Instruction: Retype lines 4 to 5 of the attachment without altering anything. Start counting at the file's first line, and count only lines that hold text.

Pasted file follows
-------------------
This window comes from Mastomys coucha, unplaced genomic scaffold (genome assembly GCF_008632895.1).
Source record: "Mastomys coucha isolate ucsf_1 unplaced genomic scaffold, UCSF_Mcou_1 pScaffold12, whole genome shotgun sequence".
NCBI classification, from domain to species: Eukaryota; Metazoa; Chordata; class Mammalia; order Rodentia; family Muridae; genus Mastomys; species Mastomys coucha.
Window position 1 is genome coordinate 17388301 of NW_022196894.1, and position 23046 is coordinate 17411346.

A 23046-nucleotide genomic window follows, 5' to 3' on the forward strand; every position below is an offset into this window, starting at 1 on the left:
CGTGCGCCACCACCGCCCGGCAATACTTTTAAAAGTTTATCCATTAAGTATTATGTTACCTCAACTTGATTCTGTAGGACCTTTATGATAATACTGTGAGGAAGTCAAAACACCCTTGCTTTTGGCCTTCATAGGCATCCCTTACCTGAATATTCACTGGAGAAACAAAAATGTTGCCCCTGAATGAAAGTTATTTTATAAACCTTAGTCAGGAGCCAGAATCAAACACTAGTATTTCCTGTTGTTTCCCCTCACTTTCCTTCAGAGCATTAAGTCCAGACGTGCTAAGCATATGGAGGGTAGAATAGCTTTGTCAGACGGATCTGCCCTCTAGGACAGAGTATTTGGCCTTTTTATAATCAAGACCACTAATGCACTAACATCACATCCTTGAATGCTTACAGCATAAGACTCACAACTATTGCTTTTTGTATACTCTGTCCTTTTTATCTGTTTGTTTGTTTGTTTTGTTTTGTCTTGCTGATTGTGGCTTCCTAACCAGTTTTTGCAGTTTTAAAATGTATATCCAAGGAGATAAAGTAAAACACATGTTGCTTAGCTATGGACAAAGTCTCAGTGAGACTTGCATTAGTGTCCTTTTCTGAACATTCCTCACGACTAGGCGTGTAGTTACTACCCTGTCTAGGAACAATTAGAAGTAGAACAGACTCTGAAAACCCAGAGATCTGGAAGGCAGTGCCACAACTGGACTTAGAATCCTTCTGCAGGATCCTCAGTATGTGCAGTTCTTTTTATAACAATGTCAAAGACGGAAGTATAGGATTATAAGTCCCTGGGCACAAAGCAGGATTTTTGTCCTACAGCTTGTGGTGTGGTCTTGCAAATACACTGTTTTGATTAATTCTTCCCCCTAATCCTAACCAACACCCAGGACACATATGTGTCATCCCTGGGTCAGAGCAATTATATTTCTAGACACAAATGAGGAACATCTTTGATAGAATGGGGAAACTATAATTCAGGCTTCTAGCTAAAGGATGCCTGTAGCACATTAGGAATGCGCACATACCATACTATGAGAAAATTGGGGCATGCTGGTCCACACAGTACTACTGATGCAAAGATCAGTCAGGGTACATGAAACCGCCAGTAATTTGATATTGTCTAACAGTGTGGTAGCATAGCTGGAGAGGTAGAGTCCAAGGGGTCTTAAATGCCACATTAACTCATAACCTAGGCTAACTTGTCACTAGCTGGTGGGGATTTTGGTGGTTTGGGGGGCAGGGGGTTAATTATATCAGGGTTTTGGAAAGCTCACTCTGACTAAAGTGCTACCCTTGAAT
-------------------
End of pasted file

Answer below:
Window position 1 is genome coordinate 17388301 of NW_022196894.1, and position 23046 is coordinate 17411346.

A 23046-nucleotide genomic window follows, 5' to 3' on the forward strand; every position below is an offset into this window, starting at 1 on the left: